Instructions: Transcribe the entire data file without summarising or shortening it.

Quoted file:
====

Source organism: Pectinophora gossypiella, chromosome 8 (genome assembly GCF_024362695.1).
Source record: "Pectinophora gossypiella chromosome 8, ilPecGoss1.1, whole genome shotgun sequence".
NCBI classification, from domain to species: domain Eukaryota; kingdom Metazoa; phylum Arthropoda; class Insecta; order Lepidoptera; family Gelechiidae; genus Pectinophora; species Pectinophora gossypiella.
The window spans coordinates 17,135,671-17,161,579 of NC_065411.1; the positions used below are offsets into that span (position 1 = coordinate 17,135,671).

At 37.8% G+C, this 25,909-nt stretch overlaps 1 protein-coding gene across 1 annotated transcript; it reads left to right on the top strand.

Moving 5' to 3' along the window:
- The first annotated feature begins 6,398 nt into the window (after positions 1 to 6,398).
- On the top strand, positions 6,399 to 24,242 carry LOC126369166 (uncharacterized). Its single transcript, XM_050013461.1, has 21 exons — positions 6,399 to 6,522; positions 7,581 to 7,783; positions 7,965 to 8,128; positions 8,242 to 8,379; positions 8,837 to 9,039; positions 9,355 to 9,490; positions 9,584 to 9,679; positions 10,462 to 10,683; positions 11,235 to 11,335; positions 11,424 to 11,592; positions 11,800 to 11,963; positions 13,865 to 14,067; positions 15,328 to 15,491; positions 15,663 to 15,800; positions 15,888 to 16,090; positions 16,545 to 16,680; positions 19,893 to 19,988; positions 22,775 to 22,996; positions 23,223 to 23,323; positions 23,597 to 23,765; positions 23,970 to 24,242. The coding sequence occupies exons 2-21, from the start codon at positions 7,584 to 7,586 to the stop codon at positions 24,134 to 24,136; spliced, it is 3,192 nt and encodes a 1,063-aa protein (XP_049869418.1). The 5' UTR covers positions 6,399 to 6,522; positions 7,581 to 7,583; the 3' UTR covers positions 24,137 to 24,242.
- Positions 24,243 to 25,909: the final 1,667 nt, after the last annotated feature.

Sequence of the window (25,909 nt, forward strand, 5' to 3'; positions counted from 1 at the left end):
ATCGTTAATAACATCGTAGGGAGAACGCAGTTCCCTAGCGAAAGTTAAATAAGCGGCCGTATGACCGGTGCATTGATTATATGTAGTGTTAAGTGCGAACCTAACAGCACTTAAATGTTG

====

Source organism: Pectinophora gossypiella, chromosome 8 (genome assembly GCF_024362695.1).
Source record: "Pectinophora gossypiella chromosome 8, ilPecGoss1.1, whole genome shotgun sequence".
NCBI classification, from domain to species: domain Eukaryota; kingdom Metazoa; phylum Arthropoda; class Insecta; order Lepidoptera; family Gelechiidae; genus Pectinophora; species Pectinophora gossypiella.
The window spans coordinates 17,135,671-17,161,579 of NC_065411.1; the positions used below are offsets into that span (position 1 = coordinate 17,135,671).

At 37.8% G+C, this 25,909-nt stretch overlaps 1 protein-coding gene across 1 annotated transcript; it reads left to right on the top strand.

Moving 5' to 3' along the window:
- The first annotated feature begins 6,398 nt into the window (after positions 1 to 6,398).
- On the top strand, positions 6,399 to 24,242 carry LOC126369166 (uncharacterized). Its single transcript, XM_050013461.1, has 21 exons — positions 6,399 to 6,522; positions 7,581 to 7,783; positions 7,965 to 8,128; positions 8,242 to 8,379; positions 8,837 to 9,039; positions 9,355 to 9,490; positions 9,584 to 9,679; positions 10,462 to 10,683; positions 11,235 to 11,335; positions 11,424 to 11,592; positions 11,800 to 11,963; positions 13,865 to 14,067; positions 15,328 to 15,491; positions 15,663 to 15,800; positions 15,888 to 16,090; positions 16,545 to 16,680; positions 19,893 to 19,988; positions 22,775 to 22,996; positions 23,223 to 23,323; positions 23,597 to 23,765; positions 23,970 to 24,242. The coding sequence occupies exons 2-21, from the start codon at positions 7,584 to 7,586 to the stop codon at positions 24,134 to 24,136; spliced, it is 3,192 nt and encodes a 1,063-aa protein (XP_049869418.1). The 5' UTR covers positions 6,399 to 6,522; positions 7,581 to 7,583; the 3' UTR covers positions 24,137 to 24,242.
- Positions 24,243 to 25,909: the final 1,667 nt, after the last annotated feature.

Sequence of the window (25,909 nt, forward strand, 5' to 3'; positions counted from 1 at the left end):
ATCGTTAATAACATCGTAGGGAGAACGCAGTTCCCTAGCGAAAGTTAAATAAGCGGCCGTATGACCGGTGCATTGATTATATGTAGTGTTAAGTGCGAACCTAACAGCACTTAAATGTTG